The late summer 2019 timing of the WGA election for new president, officers and eight board seats was considered perfectly timed for the membership to select leaders they feel would best fight for their interests in the crucial 2020 negotiations with the AMPTP.
But while the battle with the studios is still looming on the horizon, it is another standoff that is currently on the minds of WGA members — the ongoing impasse with the Association of Talent Agents which led to more than 7,000 writers firing their agents.
The WGA leadership is looking to stay the course of hardline approach toward agencies as most current WGA-Agency Agreement Negotiating Committee members in elected guild positions are seeking reelection. That includes David A. Goodman, the outspoken President of WGA West and the public face of the guild’s agency campaign, and agency negotiating committee co-chair Meredith Stiehm, one of the most vocal showrunners against agency packaging and one of the plaintiffs in WGA’s lawsuit against the Big 4 agencies over the practice. She is a WGAW board member seeking reelection, as are fellow negotiating committee members Angelina Burnett and Nicole Yorkin.
WGA Seeks Dismissal Of Talent Agencies' Antitrust Lawsuit
Negotiating committee/board member Michele Mulroney was selected by the guild nomination committee as one of two candidates for secretary-treasurer as Aaron Mendelsohn, a negotiating committee member, is not seeking reelection. Current Vice President and negotiating committee member Marjorie David will be facing a challenger as she goes for another term.
Five agency negotiating committee members are in the middle of two-year terms, Ashley Gable, Betsy Thomas, Deric A. Hughes, Jonathan Fernandez and Patric M. Verrone. The remaining member of WGA’s agency negotiating committee who is a current WGA board member, John August, is not running. (WGAW leadership has been driving the agency campaign, at WGA East, seeking reelection is incumbent board member David Simon, who, like Stiehm, has been speaking out against packaging and is a plaintiff in the WGA lawsuit.)
The WGA election campaign is kicking off as the standoff between the WGA and the ATA has taken another turn, with Goodman yesterday announcing the the guild is rejecting the latest ATA proposal, taking the packaging fee revenue sharing option off the table and planning to hold talks with individual agencies. (As of Friday night there was no word of the guild initiating conversations with agencies.)
There had been an undercurrent of dissent from the early stages of the WGA’s campaign for a new Code of Conduct to address conflict of interest stemming from packaging fees and agency-affiliated production companies. At town halls and in private meetings with WGA brass during the weeks leading to the membership vote for a new Code of Conduct., showrunners had expressed concerns over the aggressive rhetoric by the WGA leadership toward the agencies and the lack of clear endgame plan.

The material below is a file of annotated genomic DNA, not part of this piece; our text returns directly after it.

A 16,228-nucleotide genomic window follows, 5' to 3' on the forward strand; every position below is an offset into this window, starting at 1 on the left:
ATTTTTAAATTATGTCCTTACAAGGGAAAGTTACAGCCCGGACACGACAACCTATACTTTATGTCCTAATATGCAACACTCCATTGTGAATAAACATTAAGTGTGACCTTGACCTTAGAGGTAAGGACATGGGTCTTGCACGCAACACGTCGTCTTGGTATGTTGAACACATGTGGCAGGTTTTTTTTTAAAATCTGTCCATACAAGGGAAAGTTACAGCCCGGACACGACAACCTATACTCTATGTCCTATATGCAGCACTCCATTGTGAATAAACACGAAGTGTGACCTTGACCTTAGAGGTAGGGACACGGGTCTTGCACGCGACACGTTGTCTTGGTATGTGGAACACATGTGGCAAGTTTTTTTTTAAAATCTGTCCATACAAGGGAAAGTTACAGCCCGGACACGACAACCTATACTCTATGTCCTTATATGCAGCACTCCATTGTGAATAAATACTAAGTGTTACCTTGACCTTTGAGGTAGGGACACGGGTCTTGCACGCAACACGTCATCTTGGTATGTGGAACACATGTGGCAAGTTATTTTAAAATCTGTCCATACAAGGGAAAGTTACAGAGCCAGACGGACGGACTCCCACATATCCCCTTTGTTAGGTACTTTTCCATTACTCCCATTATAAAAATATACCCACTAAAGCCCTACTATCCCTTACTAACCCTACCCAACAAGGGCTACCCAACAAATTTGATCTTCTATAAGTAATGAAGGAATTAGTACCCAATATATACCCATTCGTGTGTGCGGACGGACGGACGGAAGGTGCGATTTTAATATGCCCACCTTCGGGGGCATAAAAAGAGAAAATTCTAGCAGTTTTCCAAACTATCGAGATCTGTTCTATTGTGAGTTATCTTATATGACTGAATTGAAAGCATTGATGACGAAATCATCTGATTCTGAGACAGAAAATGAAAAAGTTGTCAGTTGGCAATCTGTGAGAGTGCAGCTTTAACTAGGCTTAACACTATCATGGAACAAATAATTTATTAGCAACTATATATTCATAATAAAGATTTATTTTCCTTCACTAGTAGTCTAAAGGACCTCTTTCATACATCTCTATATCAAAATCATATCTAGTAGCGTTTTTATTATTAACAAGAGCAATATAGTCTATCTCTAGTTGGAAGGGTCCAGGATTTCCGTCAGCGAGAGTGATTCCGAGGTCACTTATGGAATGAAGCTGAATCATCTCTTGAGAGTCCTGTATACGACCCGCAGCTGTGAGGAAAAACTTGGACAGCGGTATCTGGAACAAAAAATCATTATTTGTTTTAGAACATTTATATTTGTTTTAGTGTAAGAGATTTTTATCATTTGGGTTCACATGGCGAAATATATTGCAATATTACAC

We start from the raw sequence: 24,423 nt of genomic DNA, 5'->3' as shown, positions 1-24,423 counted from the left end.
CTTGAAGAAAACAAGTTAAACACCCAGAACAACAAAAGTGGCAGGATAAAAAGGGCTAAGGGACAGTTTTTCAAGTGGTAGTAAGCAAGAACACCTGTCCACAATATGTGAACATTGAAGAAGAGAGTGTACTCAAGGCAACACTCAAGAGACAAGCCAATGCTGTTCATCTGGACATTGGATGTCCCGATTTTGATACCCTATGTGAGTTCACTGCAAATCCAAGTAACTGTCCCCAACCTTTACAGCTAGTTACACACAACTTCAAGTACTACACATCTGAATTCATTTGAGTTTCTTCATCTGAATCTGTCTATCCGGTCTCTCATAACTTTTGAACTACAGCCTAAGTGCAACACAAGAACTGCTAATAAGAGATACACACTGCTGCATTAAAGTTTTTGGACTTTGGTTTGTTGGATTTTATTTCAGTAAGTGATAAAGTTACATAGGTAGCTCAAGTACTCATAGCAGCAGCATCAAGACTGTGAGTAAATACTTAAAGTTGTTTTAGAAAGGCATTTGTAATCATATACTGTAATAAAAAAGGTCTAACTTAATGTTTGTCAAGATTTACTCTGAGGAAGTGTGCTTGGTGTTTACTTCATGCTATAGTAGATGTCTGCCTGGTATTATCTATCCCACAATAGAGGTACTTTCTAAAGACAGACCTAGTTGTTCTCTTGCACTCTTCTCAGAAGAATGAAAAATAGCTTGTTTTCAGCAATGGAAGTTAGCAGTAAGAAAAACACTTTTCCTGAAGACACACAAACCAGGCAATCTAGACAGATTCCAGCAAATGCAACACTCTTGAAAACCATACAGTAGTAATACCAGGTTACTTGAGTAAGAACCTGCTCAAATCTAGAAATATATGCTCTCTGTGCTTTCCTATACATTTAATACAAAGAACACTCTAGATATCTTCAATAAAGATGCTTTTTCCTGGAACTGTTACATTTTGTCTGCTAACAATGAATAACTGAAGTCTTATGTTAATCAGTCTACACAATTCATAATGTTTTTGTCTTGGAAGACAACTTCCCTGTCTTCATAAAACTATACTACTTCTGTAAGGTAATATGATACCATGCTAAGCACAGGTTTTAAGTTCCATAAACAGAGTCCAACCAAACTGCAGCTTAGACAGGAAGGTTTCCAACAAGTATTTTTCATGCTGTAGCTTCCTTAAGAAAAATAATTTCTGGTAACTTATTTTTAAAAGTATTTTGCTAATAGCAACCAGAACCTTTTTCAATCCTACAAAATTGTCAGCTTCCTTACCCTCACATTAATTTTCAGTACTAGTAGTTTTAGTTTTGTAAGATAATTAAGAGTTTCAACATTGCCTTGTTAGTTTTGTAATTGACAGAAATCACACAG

The vast majority of WGA members still voted for the new Code of Conduct and fired their agents from disfranchised agencies upon orders from the guild. The latter upset a number of writers who felt pressure to let go of their agents after being told before that vote that they wouldn’t have to do so.
The guild leadership and their motives for combatting conflicts of interest continue to enjoy broad support among rank-and-file writers. But there also has been a growing dissatisfaction with the guild’s current course of action, including the toppers’ unwillingness to negotiate with the ATA, their inability to articulate to the membership what their endgame is and the move to sue the Big 4 agencies over packaging.
While most writers who disagree with the current WGA direction have remained in the shadows over fears of retribution, some have started to speak out, most recently through a letter to WGA West Executive Director David Young signed by 20 prominent writers who raised questions about the current leadership’s strategy.
Two of the 20 writers who signed the letter, Rasheed Newson and Ayelet Waldman, are among the 17 candidates selected by a nomination committee to compete for the eight open WGAW board seats in a race where they will face incumbents representing the current WGA direction. We will see once the platforms of each candidate — including any nominated by petition — are unveiled how many of them would be critical of the current guild leadership over the ATA standoff.
Then the membership will demonstrate with their votes in September whether they want to stay the course or push for a change in direction.
No one has declared yet that they would challenge Goodman for the Presidency but there is chatter that one or more writers not happy with some of the current guild tactics may be considering running against him.
The deadline for nomination by petition is July 23.
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